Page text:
What Maine needs is more broadband transponders on existing cell towers, more cell towers in areas with poor mobile coverage, and probably increased backhaul capacity that will allow cell providers to avoid local bottlenecks in getting to the Internet.  It could really use more competition in the hinterlands where Verizon and/or U. S. Cellular are the only vendors.

In short, Maine needs two robust service networks for two distinct sets of needs.  And it needs them everywhere there are people attempting to live and thrive, economically and personally in Maine.

We Got Ours!

It was Thanksgiving week, appropriately enough, when some anonymous staffer at FairPoint changed the DSL availability widget on the company website to signify that one could sign up for wired broadband in Northport.  I put in my order bright and early Monday, Nov 30.  I was up and running a week later, happy as a clam sifting sand at 7 Mpbs.  Finally!  For $39.95/mo compared to the $60.00/mo I had been paying for Verizon Mobile Broadband, sub-megabit download speed, and the 5 GB/month download cap.  (I could have gotten 15 Mbps for $49.95.  Given the rapidity of big downloads and the smooth performance of streaming audio and video work at 7 Mbps, however, I have no need right now for the faster service. )

I was sent a self-install kit ahead of time, and a technician.  The kit consisted of a Westell-branded black box encompassing the functions of DSL modem, router, four-port 100 Mbps switch, wireless access point.  Impressive.

Usually, DSL devices are a "plug and play" exercise for the homeowner.  Just plug the box into a phone jack, put the supplied filters on the jacks used by voice phones and you're done.  This time, however, the technician was needed.  When the box failed to sync up with the network he tweaked the local RT.  While apparently necessary, this was not sufficient.  It turns out that the box is a new model that supports FP's new ADSL2 technology.  The sign-in process is different than for older DSL equipment.  My guess is that the process will be smoother for subsequent users.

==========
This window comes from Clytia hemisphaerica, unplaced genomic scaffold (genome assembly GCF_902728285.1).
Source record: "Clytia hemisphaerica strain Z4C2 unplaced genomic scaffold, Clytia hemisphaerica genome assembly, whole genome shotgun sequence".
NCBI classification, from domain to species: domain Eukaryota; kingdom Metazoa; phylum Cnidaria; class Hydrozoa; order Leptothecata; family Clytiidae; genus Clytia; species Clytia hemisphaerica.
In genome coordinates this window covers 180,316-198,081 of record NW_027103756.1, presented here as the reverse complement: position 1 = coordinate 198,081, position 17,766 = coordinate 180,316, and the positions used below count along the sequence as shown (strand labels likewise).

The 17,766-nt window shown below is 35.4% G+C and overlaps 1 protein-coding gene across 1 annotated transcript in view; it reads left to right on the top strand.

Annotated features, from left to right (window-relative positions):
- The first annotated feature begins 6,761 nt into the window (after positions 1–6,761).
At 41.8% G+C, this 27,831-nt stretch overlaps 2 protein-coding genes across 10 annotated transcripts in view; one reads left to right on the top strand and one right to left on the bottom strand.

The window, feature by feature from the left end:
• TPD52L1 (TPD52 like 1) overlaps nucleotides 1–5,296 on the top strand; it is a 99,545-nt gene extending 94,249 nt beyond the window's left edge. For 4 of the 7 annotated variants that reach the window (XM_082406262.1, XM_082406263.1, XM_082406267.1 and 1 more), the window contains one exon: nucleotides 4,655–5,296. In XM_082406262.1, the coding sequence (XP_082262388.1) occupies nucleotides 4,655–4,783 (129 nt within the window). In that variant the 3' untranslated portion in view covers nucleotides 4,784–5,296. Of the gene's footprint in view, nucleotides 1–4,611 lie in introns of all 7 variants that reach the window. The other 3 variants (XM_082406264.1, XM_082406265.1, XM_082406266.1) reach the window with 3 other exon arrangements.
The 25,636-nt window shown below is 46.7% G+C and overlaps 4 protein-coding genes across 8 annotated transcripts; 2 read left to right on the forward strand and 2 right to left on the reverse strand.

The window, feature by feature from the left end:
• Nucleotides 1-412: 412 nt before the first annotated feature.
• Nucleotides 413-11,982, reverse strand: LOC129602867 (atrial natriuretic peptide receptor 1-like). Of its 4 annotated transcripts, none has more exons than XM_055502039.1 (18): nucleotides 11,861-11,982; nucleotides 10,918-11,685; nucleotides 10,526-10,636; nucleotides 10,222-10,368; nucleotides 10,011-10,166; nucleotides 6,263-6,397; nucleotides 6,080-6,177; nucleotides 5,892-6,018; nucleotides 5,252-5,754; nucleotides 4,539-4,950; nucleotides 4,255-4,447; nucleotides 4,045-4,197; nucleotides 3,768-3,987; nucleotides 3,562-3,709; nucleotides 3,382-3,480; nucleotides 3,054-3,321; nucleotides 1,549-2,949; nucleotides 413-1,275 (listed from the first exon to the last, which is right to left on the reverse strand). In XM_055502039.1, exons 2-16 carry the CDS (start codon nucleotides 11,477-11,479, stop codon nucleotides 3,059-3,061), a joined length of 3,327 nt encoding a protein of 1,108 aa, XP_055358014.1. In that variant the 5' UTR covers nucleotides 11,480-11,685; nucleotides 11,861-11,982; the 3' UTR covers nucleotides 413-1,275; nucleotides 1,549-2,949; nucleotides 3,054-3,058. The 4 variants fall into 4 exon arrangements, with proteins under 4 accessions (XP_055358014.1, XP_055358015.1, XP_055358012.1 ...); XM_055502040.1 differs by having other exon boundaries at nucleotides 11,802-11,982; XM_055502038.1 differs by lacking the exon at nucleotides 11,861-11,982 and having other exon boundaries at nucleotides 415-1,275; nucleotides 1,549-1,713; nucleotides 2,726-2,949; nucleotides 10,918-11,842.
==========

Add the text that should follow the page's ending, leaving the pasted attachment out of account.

Interestingly, the kit was supplied by a Pennsylvania-based corporate unit of Verizon. 

Unfortunately for others in Northport, the rest of the town that is outside the area served by our neighborhood remote terminal cannot yet get the service.  When I checked recently, the FP website had been updated to reflect that.  Apparently the work done so far on the other RT's in town was not by itself sufficient to make them fully operational.  We were lucky that our RT is just down the road from the Edna Drinkwater School, a Maine School and Library Network site to which FP had already deployed optical fiber.  We needed just a couple hundred yards of line for the RT link.  The RT's, if not already connected, will likely need several miles of new optical cable.  Still, the work already done indicates that the process of connecting the rest of the town is at least underway.

So, enough about my needs...